Cocaine- and amphetamine-regulated transcript peptide increases spatial learning and memory in rats

Manoj A. Upadhya, Kartik T. Nakhate, Dadasaheb M. Kokare, Praful S. Singru, Nishikant K. Subhedar

Research output: Contribution to journalArticlepeer-review


We investigated the involvement of cocaine- and amphetamine-regulated transcript peptide (CART) in spatial learning and memory.

Main methods
Rats were intracerebroventricularly injected with CART or CART-antibody, with or without intraperitoneal scopolamine, for a period of 4 days, during which they were subjected to the acquisition protocol in Morris water maze (MWM). In retrieval protocols, at 24 h and 15 days post-acquisition time points similar treatments were given to trained rats and subjected to MWM. The response of endogenous CART system to the training as well as retrieval sessions in MWM was evaluated with immunohistochemistry.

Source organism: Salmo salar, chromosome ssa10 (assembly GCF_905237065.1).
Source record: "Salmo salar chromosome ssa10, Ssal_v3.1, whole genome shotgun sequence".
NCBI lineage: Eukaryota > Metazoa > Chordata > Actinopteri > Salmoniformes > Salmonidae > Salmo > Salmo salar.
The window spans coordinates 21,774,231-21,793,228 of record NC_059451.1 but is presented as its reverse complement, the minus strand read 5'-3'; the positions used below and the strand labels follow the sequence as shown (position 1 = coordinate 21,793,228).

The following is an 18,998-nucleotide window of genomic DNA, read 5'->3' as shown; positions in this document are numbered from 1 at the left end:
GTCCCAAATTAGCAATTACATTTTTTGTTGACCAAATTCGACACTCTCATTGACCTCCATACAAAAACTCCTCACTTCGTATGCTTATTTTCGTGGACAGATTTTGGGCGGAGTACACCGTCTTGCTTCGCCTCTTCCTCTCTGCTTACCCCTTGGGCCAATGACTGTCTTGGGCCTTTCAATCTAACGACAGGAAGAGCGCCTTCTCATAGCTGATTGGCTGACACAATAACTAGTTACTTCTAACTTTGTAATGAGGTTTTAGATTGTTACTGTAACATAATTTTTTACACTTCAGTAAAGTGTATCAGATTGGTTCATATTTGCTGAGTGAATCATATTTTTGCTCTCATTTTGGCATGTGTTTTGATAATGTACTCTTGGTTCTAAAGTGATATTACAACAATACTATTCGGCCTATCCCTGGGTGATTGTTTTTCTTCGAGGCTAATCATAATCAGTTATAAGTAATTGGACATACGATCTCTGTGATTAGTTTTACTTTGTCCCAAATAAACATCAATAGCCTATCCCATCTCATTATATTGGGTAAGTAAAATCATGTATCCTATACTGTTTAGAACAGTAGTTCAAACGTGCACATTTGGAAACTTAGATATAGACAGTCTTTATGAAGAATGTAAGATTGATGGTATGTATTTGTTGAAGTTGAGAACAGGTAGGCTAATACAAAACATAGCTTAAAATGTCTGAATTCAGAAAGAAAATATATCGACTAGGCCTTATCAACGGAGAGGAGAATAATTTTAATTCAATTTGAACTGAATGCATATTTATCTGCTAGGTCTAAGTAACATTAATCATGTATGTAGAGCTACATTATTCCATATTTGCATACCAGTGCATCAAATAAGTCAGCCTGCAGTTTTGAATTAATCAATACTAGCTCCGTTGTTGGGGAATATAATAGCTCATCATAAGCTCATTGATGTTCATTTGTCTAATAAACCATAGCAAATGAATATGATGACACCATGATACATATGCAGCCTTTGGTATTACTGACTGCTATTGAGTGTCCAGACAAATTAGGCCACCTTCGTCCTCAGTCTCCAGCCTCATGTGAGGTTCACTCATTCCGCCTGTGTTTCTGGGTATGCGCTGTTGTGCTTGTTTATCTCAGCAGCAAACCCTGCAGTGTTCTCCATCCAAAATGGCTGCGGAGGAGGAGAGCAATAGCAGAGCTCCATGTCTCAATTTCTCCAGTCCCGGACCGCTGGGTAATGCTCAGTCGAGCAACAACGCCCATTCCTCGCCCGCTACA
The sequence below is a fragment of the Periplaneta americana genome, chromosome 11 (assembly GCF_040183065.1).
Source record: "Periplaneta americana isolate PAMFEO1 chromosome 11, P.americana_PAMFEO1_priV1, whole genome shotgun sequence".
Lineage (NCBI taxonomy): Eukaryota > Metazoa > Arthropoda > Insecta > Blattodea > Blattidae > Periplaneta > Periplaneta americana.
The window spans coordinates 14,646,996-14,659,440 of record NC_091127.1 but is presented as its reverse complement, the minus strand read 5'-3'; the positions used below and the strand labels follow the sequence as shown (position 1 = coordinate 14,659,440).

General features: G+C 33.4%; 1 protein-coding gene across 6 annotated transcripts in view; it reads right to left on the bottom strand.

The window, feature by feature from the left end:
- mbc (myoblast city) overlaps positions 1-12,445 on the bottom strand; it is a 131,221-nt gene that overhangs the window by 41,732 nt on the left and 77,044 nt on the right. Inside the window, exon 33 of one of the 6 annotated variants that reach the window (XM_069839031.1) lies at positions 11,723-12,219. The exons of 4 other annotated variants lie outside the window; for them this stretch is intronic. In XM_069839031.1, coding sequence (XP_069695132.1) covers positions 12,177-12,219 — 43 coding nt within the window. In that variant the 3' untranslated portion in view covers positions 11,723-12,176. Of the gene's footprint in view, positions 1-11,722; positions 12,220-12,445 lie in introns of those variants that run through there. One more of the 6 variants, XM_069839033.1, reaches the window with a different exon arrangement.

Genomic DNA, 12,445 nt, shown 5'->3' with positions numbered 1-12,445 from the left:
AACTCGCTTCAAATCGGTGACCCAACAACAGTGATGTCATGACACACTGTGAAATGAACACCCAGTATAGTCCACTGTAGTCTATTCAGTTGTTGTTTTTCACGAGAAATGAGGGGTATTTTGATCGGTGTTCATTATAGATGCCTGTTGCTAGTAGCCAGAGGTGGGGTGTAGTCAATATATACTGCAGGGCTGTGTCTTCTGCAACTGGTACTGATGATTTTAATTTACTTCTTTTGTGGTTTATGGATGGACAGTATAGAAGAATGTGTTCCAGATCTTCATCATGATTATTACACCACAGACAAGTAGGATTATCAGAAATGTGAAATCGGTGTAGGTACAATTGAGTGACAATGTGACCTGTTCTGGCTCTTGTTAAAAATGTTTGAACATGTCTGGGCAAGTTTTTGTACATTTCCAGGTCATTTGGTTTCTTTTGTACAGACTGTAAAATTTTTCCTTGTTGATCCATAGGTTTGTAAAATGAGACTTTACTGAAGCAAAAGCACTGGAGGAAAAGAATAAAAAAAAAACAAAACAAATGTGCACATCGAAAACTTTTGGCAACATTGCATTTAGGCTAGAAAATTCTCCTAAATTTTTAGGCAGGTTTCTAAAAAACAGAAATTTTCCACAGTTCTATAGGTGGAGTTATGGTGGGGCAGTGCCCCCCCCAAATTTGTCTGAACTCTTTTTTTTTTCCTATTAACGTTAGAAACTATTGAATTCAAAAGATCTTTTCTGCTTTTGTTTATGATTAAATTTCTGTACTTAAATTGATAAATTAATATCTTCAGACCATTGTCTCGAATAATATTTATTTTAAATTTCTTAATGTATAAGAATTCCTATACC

Key findings
CART-administered rats showed a significant reduction in escape latency from day 1 through 4 days of acquisition; the rats spent more time in the platform quadrant in MWM during the retrieval protocol. CART-antibody or scopolamine produced an opposite effect. The effects of scopolamine were attenuated by CART, and potentiated by CART-antibody. CART-immunoreactivity in the arcuate and paraventricular nuclei, central nucleus of amygdala, bed nucleus of stria terminalis, accumbens shell, dentate gyrus (DG), and thalamic paraventricular nucleus (PVT), but not in the cornu ammonis 1–3 of hippocampus, was significantly increased following 4 days of training, and at 24 h retrieval time point in MWM. The changes were blocked by scopolamine. At 15 days retrieval time point, the immunoreactivity profiles resembled those in naïve control.

While CART seems to promote spatial learning and memory, navigational experiences in MWM up regulates the endogenous CART systems in extended amygdala, hypothalamus, DG and PVT.
Original languageEnglish
Pages (from-to)322-334
JournalLife Sciences
Issue number7-8
Publication statusPublished - 14 Feb 2011


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